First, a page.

Alumnus Kevin Conboy lectures on marketing and sales in legal profession

img_5791_crpLast week, Kevin Conboy (JD 1979), delivered a lecture at the University of Georgia School of Law, “Where do Clients Come From? Marketing and Sales in the Practice of Law.” The event, designed for students seeking to build an international practice, was followed by a reception.

In his lecture, Conboy emphasized the importance of business development for lawyers. He covered preparation for a career after law school, and provided an overview of good lifelong marketing habits. In particular, he offered practical advice about networking skills, which students had the opportunity to practice at the reception after the event. Conboy’s talk at the Law School was based on his 2016 article, Inventory Less Sales Equals Scrap: Legal Education’s Largest Lacuna, published in the Transactions: Tennessee Journal of Business Law.  

Conboy is a retired partner at Paul Hastings and at Powell Goldstein LLP. His practice included cash-flow lending, asset-based lending, the financing of leveraged buyouts, and representation of banks and other financial institutions lending to cable television, radio, cellular and other technology and communications media. He is also the former President of the Irish Chamber of Atlanta, and served as a Visiting Associate Professor at the University of Tennessee College of Law. He served as a law clerk for the Honorable Marvin H. Shoob, U.S. District Court Judge for the Northern District of Georgia. Conboy is a graduate of LeMoyne College and the University of Georgia School of Law.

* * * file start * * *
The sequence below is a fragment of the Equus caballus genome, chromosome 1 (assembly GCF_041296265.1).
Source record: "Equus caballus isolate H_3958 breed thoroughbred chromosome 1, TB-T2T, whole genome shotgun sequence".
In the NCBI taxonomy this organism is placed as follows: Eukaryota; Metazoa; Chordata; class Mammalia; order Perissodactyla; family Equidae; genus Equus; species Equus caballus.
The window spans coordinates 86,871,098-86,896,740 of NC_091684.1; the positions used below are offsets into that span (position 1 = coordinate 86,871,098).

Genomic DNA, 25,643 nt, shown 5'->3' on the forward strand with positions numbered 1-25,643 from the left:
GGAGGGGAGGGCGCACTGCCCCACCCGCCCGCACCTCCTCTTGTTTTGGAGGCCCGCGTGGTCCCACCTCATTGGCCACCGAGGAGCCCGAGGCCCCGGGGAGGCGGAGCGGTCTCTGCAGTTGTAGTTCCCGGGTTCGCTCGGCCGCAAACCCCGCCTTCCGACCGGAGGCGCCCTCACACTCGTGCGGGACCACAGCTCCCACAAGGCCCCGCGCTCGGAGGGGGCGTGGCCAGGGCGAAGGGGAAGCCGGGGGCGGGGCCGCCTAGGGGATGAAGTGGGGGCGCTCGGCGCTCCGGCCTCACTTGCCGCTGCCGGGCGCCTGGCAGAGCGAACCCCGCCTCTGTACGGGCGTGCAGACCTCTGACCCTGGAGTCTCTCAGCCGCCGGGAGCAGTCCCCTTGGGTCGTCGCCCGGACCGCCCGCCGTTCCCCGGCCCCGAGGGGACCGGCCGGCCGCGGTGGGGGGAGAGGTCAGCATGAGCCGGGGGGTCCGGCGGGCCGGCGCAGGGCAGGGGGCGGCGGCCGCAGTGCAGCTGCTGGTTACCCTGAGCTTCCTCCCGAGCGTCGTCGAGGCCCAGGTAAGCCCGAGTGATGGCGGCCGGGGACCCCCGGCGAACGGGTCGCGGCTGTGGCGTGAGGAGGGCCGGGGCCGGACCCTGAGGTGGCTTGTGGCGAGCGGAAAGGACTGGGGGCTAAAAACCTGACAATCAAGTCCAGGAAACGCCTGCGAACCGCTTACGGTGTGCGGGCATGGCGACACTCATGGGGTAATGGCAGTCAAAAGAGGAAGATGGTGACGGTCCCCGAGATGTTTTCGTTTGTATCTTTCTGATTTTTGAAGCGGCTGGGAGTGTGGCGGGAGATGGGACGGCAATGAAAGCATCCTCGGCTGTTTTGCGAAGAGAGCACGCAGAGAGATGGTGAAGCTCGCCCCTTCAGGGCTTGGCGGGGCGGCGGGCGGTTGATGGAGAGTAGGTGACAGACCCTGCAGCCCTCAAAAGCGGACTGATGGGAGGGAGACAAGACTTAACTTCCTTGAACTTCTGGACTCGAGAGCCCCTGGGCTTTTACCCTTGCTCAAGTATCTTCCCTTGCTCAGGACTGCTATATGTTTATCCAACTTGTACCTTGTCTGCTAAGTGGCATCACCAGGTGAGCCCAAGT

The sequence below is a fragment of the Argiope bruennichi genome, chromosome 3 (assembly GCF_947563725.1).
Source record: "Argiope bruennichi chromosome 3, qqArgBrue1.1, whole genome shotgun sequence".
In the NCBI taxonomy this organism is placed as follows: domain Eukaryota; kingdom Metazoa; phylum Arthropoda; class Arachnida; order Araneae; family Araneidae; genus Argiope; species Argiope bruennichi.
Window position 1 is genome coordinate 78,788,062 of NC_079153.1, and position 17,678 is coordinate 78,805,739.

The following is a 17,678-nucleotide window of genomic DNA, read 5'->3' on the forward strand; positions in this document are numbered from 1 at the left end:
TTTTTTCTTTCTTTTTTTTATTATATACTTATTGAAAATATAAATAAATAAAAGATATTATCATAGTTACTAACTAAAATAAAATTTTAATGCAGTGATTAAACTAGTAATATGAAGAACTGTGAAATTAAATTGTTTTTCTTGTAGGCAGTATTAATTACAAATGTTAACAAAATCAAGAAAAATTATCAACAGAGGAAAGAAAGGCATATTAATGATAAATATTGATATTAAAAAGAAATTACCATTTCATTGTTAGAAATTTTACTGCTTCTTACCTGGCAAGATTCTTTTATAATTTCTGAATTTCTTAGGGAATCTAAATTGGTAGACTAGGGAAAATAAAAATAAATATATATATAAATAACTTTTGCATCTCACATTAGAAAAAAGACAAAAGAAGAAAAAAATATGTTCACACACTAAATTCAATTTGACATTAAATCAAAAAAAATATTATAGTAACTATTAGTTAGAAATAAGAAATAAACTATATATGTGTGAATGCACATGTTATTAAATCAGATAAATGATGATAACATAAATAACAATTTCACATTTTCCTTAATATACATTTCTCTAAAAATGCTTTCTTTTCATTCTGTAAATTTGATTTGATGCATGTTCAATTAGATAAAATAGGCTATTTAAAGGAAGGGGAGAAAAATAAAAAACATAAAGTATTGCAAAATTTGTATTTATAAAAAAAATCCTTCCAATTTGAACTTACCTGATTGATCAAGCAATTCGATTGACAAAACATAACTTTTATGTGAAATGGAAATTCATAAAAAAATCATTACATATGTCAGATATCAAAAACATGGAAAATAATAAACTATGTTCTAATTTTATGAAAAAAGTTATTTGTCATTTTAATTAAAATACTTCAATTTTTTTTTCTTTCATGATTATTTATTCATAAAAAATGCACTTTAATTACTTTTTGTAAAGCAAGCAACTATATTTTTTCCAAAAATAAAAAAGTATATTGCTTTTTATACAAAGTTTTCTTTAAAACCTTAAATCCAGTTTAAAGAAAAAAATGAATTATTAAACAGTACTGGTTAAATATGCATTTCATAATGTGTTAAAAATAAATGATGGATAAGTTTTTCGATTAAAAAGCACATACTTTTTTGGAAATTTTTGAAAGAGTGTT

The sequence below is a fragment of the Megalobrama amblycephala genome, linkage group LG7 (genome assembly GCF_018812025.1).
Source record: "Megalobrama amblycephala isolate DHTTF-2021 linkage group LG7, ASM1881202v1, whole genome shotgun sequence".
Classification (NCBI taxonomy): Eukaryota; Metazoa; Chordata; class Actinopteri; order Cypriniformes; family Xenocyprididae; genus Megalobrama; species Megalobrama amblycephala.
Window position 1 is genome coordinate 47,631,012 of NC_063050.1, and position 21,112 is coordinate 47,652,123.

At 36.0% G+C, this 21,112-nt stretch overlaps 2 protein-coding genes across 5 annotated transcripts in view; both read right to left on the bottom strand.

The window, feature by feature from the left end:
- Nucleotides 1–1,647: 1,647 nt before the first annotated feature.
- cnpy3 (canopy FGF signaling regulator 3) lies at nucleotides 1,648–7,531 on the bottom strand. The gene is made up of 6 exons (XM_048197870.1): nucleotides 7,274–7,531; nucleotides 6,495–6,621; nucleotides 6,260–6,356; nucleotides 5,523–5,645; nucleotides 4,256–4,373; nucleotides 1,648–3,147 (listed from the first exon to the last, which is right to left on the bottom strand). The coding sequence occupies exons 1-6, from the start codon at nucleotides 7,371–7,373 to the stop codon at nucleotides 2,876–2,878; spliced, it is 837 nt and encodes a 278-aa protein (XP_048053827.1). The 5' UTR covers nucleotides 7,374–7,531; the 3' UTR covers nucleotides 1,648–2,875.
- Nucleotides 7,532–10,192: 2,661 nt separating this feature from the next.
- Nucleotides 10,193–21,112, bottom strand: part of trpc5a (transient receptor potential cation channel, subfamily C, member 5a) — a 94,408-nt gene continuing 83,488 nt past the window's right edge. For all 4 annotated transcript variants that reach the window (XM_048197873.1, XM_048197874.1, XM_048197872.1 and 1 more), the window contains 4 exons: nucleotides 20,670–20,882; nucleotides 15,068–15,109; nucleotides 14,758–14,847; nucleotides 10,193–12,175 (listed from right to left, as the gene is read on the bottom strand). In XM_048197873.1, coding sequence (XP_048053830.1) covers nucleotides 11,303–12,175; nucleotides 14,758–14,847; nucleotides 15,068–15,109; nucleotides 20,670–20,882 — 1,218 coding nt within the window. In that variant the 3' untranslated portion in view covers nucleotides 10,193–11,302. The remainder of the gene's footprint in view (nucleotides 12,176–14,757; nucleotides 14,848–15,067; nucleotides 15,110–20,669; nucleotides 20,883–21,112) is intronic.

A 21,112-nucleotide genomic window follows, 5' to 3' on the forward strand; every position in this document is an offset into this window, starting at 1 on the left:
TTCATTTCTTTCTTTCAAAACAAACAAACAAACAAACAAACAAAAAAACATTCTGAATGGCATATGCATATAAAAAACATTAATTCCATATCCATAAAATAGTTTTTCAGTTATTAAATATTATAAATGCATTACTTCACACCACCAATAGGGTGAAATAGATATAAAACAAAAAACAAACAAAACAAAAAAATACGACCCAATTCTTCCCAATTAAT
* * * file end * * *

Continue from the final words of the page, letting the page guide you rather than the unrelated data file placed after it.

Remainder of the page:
Professor Amann’s draft “Glimpses of Women at the Tokyo Tribunal” @ SSRN

Coomee Rustom Strooker-Dantra, 1937 (credit)

I’m very pleased to have posted a draft of my most recent paper, Glimpses of Women at the Tokyo Tribunal, online. The work arises out of my ongoing scholarly research into the roles that women and others played in the post-World War II international criminal trials. (prior posts) This research focuses primarily on trials at Nuremberg rather than at Tokyo; however, as this essay indicates, the issues and even the personnel in the two forums overlapped considerably.

Many women are brought to the fore in Glimpses; for example: 5 American lawyers, Virginia Bowman, Lucille Brunner, Eleanor Jackson, Helen Grigware Lambert, Grace Kanode Llewellyn, and Bettie Renner; 1 Dutch lawyer, Coomee Rustom Strooker-Dantra, who had been born in what is now Myanmar; and 1 American, memoir-writer Elaine B. Fischel, who assisted defense counsel but did not herself  become a lawyer until after her Tokyo service.

From left, Eleanor Jackson, Virginia Bowman, Grace Kanode Llewellyn, Bettie Renner, and Lucille Brunner, in Los Angeles Times, 15 April 1946 (credit)